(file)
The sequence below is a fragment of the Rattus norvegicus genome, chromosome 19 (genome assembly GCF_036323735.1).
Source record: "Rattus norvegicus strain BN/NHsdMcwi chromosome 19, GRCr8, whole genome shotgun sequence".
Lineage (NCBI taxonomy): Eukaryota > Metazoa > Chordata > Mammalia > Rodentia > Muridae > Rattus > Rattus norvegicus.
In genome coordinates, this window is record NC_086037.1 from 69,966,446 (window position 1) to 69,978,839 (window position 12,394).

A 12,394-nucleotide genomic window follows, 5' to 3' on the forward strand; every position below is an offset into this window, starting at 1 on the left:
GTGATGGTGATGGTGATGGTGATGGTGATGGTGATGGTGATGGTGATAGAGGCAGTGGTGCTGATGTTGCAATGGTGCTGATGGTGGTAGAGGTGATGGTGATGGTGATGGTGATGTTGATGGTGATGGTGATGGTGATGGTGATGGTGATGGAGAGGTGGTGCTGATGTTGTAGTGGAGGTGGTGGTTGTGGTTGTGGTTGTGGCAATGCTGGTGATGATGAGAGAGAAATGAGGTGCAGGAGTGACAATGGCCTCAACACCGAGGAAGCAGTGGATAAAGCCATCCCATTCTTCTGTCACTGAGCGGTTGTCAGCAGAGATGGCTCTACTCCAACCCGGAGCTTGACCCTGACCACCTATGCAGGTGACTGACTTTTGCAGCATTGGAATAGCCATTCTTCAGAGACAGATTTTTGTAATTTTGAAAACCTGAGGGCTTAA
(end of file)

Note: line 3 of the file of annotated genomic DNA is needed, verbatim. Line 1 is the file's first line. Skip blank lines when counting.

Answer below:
Lineage (NCBI taxonomy): Eukaryota > Metazoa > Chordata > Mammalia > Rodentia > Muridae > Rattus > Rattus norvegicus.